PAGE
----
Border Collie is a highly intelligent, hard-working
dog that responds quickly and eagerly to training.He
thrives on games and is willing to please.
The Border Collie is even tempered, but he needs constant
mental activity for a well balanced dog. Excels
in obedience competitions. He is very agile,and
has a well proportioned body of lean muscle.
Some say he is unsurpassed as a sheepdog in terms
and stamina. He is well suited as a household
pet, especially in homes with energetic children.
and Training: Daily
brushing to remove dead hairs. Bathe when necessary.
coat regularly for ticks. Trim toe nails regularly.
Extensive exercise and mental stimulation. Health
Issues: Progressive retinal atrophy, ceriod
lipofuscinosis, joint problems.
of Origin: Great Britain
was named for the Border counties of England and Scotland.
Bred for stamina and brains,the
Border Collie has the natural instinct to herd.
One of the supreme sheepdogs of the world, the agileBorder
Collie has no peer as a working dog. He can run more
than 80 km in a day, doing the work ofseveral
men. The herding ability of the Border
Collie is legendary. Once you have seen
working sheep, you will never forget the intelligence,
eye, and motivation of thisexceptional
breed. Acknowledged star of the sheepdog
trials, and a brilliant performer in theobedience
ring, the Border Collie is never happier than when
he is working. Unfortunately,
this great herding instinct, they also tend to want
to herd cars and children. A well fencedyard
is very important to keep your Border Collie safe.
Living with such a dog, without adoubt,
can be a very challenging and rewarding experience.
dogs at "SEQUOYAH" are now reared naturally on a Natural
Diet of RAW food for"Optimum
Health". This mainly consists of RAW MEATY BONES and
raw meat, plus raw, pulped(in
season) vegetables and fruit. The only additives they
receive are Flax Seed Oil or Fish Oil,Natural
Seaweed (kelp), Vitamins C, & E, raw egg
yolks and natural yoghurt.We
have found our dogs to be happier and healthier, and
the diet we follow is primarily that recommendedby
Australian vet,Dr. Ian Billinghurst, in his book,
"Give Your Dog A Bone", but with the exclusion of
& cereals. This
would be one of the best dog books I have ever read,
giving precise and easy to understandinformation,
packed with common sense!
believe in health screening to protect this beautiful
breed. Any dogs we use for breeding arescreened
for eyes and hips.
a well trained and socialized Border Collie makes
a superb companion, this does nothappen
by accident. Many Border Collies tend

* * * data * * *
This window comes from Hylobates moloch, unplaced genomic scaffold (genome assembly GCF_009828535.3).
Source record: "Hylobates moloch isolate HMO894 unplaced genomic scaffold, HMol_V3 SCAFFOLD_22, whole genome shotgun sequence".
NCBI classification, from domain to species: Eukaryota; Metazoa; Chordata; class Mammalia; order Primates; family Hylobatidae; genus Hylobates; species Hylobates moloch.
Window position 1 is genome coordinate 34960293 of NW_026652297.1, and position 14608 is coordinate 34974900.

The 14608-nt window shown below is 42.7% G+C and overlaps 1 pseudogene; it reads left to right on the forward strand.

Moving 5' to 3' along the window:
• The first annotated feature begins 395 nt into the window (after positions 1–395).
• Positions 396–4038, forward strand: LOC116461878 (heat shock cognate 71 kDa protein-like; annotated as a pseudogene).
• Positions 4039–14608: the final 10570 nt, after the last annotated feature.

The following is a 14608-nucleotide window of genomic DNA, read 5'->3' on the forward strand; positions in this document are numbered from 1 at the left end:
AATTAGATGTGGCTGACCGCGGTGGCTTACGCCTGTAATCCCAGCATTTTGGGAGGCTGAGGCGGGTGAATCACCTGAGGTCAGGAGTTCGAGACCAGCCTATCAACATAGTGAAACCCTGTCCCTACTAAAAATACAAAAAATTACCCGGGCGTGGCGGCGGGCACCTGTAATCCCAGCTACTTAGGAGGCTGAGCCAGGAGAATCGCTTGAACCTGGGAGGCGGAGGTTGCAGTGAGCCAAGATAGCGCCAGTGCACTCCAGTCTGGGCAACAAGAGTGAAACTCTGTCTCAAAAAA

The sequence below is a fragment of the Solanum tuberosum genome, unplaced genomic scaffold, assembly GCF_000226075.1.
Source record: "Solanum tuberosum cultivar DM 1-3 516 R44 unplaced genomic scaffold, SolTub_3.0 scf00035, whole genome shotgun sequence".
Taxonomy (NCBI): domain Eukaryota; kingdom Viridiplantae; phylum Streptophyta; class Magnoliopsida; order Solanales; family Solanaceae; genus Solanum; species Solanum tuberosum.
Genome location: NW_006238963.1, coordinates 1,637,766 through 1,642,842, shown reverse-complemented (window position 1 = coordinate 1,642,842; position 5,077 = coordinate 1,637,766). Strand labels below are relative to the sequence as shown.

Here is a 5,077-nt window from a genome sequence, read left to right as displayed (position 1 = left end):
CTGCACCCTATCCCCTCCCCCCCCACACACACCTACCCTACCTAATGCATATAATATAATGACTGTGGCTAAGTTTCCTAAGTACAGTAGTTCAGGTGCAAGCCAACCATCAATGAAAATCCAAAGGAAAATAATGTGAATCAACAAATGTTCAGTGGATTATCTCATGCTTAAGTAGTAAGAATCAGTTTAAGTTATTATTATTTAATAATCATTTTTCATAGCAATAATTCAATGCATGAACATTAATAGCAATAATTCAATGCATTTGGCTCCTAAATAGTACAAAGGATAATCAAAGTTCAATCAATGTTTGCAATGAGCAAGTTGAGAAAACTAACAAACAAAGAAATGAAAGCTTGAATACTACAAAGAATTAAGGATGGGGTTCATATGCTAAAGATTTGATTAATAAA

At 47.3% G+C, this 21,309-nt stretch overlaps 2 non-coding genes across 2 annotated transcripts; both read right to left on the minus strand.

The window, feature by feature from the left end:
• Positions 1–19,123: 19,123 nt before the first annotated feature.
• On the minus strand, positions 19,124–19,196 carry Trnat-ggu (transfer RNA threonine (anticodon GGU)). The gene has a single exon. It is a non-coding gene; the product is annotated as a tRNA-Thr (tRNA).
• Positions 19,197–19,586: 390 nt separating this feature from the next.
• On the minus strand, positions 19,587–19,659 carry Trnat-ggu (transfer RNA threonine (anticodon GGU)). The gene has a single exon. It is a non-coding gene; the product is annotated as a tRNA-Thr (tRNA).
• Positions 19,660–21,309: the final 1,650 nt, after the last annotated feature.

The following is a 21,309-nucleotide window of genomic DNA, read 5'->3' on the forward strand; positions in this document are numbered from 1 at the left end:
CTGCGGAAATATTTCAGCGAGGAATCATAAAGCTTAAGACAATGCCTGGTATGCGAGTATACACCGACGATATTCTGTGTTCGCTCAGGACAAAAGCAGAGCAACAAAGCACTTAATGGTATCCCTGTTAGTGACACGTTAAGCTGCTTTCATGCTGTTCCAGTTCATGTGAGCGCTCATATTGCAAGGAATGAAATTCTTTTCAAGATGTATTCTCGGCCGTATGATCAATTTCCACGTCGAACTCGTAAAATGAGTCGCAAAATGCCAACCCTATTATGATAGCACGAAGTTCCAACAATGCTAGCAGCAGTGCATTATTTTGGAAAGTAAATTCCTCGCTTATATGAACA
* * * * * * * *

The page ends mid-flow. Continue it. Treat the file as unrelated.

to be uncertain and a little spookie.They
need to be reassured that the world at large is a
fine place. Although a certainamount
of firmness may be necessary, harsh treatment on your
part might tend tocreate
a shy and fearful dog. If possible, you
should attend puppy classes. Puppyclasses
provide a head start on the training process.
This is an easy and pleasurableway
to socialize your puppy and to expose him to new things
in a safe setting. Boredom isthe
source of many behavioural problems. A
Border Collie that is confined alone for longperiods
of time tends to develop compulsive behaviours, such
as chewing or digging.
Main health problems that currently affect Border
Collies are Progressive Retinal Atrophy (PRA),Collie
Eye Anomaly (CEA), Hip Dysplasia (HD) and a small
percentage of Border Collies are knownto
be carriers of Ceroid Lipofuscinosis (CL) - (Storage
Disease) which is an inherited lethal conditionfor
which there is not yet a health screening test.
Currently studies are being carried out in Australiawhere
much more information can be obtained, check the hyper
link to CL on the links page.
condition affecting some Border Collies, is
epilepsy (there is not enough known aboutepilepsy
or its causes as yet and there is no health screening
available to date). This
condition is more common in English and American lines.
Thankfully it is not a big problem in the Australian
and New Zealand line, in fact it is extremely rare.
condition causing some concern is OCD. This condition
however, is thought of by many vets,and
in particular those who have studied bone growth disorders
in young dogs and promotenatural
rearing, believe that OCD can be largely prevented
by good management
and careful nutrition.